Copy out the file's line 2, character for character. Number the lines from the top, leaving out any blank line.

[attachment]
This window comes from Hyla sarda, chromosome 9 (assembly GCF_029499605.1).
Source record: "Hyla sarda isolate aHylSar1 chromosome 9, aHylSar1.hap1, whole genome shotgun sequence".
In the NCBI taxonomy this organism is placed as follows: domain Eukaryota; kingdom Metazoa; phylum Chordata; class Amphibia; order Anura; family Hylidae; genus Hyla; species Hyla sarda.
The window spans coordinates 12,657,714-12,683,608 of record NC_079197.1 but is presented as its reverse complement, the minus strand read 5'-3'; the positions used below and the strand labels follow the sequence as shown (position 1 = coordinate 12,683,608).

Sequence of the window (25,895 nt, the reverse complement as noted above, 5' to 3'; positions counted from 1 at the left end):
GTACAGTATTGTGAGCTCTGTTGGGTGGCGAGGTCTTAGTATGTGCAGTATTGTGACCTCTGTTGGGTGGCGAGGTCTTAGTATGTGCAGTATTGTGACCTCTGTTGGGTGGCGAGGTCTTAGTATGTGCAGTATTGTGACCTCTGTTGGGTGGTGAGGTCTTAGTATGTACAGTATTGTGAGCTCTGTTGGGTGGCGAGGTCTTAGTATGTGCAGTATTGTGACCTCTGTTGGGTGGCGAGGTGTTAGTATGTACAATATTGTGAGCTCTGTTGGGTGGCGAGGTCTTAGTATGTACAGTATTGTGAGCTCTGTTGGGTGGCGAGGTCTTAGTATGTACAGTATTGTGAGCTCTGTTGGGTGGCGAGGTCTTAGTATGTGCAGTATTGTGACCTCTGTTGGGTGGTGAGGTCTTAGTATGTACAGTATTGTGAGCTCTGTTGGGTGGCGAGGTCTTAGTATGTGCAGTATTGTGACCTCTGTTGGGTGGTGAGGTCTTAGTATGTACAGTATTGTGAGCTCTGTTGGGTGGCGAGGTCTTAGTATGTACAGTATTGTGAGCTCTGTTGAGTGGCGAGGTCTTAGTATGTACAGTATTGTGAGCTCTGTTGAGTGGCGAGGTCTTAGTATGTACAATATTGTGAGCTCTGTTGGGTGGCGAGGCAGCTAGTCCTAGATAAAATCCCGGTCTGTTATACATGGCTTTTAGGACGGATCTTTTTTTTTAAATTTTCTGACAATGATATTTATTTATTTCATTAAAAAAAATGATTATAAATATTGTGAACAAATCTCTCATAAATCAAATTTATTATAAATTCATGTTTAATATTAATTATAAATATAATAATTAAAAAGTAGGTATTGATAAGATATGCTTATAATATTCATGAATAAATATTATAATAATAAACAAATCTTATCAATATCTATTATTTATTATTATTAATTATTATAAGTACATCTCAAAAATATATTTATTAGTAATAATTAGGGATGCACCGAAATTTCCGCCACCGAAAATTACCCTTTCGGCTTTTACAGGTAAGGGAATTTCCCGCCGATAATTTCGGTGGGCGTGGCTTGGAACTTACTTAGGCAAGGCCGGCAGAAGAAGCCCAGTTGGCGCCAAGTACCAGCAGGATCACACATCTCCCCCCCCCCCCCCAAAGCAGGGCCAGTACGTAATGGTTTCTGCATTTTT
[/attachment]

Source record: "Hyla sarda isolate aHylSar1 chromosome 9, aHylSar1.hap1, whole genome shotgun sequence".